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Should Congress provide more funding for Down syndrome research?


There remains a significant and persistent disparity in federal funding for Down syndrome research. Fortunately, at the recent hearing on Down syndrome referenced in the editorial, there was overwhelming bipartisan support for increased federal funding.

As Congress finalizes the final fiscal year 2018 spending bill, we are hopeful, thanks to the strong support of Sens. Roy Blunt, R-Mo., and Patty Murray, D-Wash., and Reps. Tom Cole, R-Okla., and Rosa DeLauro, D-Conn., that the bill will include a recommendation to provide a significant increase in federal funding for Down syndrome research and launch a new trans-NIH initiative that studies immune system dysregulation and Down syndrome.

We are deeply grateful for their support, as well as the bipartisan support from the Colorado congressional delegation.

Michelle Sie Whitten, Denver

The writer is president and CEO of the Global Down Syndrome Foundation.

Congress should give it up for Down syndrome research


On levels both moral and practical, Congress has for years been failing those born with Down syndrome and their families. We hope the new year brings about a stark reversal in the second-class treatment this unique population is receiving.

Lawmakers should greatly increase Down syndrome funding for research and assistance. According to analysis by the Denver-based Global Down Syndrome Foundation, the syndrome is one of the least funded genetic conditions supported by the National Institutes of Health, yet it is the leading cause of developmental disability. In 2001, NIH spent $29 million for Down syndrome research, a figure that plummeted to as low as $14 million even as NIH’s budget grew. Had funding tracked with that of NIH, spending on the syndrome from 2001 to 2017 would have more than doubled the $356 million allocated.

Yet Down syndrome funding is likely to see a 22 percent decrease in 2018, from $27 million to $21 million, when the reality on the ground suggests it should be much greater.

During this long period of neglect, thinking about Down syndrome has begun to change. Advances in education and care have improved life expectancy from 28 years in the 1980s to 60 years today. Quality of life and cultural acceptance have improved.

As Michelle Sie Whitten, the president and CEO of the Global Down Syndrome Foundation, put it to us, there has been a mini population explosion. Fewer women are choosing to end pregnancies. In 2002, Down syndrome babies numbered 1 per 1,000 births. Today it’s 1 per 691.

Whitten says there are likely more than 430,000 thousand people with Down syndrome living in the United States presently, and now that many will outlive their parents, research and aid will only become increasingly important.

Meanwhile, groundbreaking work (much of being done here in Colorado by the Crnic Institute for Down Syndrome, the Sie Center for Down Syndrome and the Rocky Mountain Alzheimer’s Disease Center) suggests research into this unique population with its extra chromosome can lead to discoveries beneficial to the broader population. The nature of the syndrome offers many opportunities, as those born with it are far more susceptible to leukemia or suffer from an autoimmune disorder, and all of them will develop the brain pathology of Alzheimer’s in their 40s. And yet they are all but impervious to solid tumor cancers and heart attack. What might greater research into the particular disease spectrum and genetic differences discover to assist others with those afflictions?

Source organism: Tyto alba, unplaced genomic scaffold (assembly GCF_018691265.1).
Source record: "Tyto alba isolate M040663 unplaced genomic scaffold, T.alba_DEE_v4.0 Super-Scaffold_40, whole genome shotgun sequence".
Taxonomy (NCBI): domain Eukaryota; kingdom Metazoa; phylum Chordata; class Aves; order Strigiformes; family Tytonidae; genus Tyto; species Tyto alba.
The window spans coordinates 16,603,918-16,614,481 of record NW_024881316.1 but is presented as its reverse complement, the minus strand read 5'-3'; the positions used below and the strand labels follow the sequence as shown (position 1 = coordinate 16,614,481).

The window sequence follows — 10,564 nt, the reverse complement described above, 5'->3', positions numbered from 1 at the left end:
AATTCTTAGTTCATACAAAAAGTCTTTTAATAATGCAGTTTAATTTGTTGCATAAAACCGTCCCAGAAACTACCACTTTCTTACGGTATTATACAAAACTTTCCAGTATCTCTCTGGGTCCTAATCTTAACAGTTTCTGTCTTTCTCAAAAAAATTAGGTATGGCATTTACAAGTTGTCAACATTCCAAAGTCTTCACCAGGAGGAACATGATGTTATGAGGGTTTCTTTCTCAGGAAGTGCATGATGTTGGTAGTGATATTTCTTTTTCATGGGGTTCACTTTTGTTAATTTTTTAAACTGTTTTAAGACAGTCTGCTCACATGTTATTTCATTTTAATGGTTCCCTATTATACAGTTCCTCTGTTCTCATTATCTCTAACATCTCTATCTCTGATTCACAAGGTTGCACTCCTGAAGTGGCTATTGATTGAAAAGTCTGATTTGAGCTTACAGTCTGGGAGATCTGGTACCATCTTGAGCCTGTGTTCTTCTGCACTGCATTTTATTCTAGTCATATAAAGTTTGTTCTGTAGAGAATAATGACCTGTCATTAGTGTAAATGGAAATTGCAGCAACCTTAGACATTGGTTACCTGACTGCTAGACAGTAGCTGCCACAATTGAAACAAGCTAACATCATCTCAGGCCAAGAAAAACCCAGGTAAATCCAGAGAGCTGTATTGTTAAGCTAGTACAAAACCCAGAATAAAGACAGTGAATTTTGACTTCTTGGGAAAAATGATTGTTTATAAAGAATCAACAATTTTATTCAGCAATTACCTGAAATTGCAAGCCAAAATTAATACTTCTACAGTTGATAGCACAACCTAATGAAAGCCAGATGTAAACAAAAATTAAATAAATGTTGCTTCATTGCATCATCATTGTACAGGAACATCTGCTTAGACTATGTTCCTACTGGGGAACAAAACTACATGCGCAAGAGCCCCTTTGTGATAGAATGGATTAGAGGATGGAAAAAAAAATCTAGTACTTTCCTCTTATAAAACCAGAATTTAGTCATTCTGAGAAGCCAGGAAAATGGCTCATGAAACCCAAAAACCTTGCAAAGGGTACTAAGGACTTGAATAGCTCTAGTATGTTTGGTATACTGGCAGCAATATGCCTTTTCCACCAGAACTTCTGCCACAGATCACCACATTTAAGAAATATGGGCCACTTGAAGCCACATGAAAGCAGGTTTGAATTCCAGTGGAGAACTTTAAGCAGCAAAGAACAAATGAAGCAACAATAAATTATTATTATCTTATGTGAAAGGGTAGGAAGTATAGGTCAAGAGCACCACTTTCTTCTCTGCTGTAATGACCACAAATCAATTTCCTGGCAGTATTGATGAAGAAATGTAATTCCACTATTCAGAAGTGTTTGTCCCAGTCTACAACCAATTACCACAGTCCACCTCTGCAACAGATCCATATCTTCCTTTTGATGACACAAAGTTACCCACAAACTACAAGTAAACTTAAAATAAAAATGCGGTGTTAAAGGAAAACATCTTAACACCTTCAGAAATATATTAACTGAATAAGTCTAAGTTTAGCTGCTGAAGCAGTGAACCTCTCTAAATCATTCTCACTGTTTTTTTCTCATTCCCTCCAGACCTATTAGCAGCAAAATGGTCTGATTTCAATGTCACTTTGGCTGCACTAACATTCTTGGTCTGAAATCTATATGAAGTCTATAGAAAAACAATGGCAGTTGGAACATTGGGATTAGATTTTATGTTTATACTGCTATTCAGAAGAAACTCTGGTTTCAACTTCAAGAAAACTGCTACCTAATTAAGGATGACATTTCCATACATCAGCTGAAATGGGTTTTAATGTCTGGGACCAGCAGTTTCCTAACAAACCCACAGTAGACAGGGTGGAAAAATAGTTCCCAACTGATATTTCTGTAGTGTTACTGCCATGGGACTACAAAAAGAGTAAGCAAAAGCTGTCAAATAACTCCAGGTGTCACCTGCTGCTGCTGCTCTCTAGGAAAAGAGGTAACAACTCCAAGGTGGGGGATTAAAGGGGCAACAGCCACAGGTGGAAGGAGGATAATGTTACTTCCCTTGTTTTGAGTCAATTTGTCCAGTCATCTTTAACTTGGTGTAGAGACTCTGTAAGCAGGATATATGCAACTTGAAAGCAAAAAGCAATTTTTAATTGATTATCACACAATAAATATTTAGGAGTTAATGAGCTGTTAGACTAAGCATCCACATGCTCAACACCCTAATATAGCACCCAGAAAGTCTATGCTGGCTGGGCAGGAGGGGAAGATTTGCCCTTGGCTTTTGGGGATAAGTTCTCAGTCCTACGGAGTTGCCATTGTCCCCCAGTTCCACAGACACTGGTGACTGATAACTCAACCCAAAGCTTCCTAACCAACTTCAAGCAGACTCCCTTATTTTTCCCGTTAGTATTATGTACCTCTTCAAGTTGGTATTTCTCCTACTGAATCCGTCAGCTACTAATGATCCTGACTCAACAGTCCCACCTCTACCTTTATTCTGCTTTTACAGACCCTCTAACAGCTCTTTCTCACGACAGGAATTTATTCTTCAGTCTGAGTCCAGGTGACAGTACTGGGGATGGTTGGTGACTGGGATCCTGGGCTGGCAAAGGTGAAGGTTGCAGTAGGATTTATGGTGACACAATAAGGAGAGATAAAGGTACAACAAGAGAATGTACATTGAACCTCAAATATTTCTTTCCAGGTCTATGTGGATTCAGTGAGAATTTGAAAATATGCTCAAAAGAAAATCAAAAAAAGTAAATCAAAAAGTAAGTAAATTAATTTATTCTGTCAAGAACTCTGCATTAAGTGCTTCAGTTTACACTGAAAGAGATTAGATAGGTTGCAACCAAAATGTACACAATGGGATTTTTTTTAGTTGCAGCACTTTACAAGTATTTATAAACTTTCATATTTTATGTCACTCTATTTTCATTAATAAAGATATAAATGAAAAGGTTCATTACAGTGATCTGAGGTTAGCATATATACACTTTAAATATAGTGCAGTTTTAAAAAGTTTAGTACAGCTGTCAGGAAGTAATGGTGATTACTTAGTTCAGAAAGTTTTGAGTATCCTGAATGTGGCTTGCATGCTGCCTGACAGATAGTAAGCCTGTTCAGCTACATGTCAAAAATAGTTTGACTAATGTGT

In October, the actor and Special Olympian Frank Stephens gave landmark testimony before a Congressional committee. In urging greater funding for Down syndrome research, he pointedly addressed the bias behind the anemic current levels, saying, “Sadly, across the world, a notion is being sold that maybe we don’t need research concerning Down syndrome. Some people say prenatal screens will identify Down syndrome in the womb and those pregnancies will just be terminated.”

Certainly, we support a woman’s right to chose in this and other situations. But given the promising work already being done in Down syndrome research, the need for better information for pregnant women to help them make their choice, and the needs of the many families who do have Down syndrome members, the current federal approach would be as wrongheaded as it would be inhumane.

Michelle Sie Whitten, who heads the Denver-based Global Down Syndrome Foundation, has big hopes for new research at the University of Colorado, where scientists say they have upended the conventional wisdom that Down syndrome is a brain disorder. Instead, they classify it as a malfunction of the immune system.

Crnic Institute study published in American Scientist Magazine

December 26th, 2017 by Global Down Syndrome Foundation

People with Down syndrome are the largest human population with a genetic predisposition to develop early-onset Alzheimer’s disease. By the time they reach age 40,100 percent of people with Down syndrome develop the brain pathology of amyloid plaques and neurofibrillary tangles that precede cognitive decline, and a fraction (4 percent to 55 percent) go on to develop dementia by age 59. If researchers could understand why, it could help both people with Down syndrome and those with Alzheimer’s disease.

Global President & CEO Michelle Sie Whitten on KOA Radio

November 6th, 2017 by Global Down Syndrome Foundation

Global President & CEO Michelle Sie Whitten on KOA #1

Global President & CEO Michelle Sie Whitten on KOA #2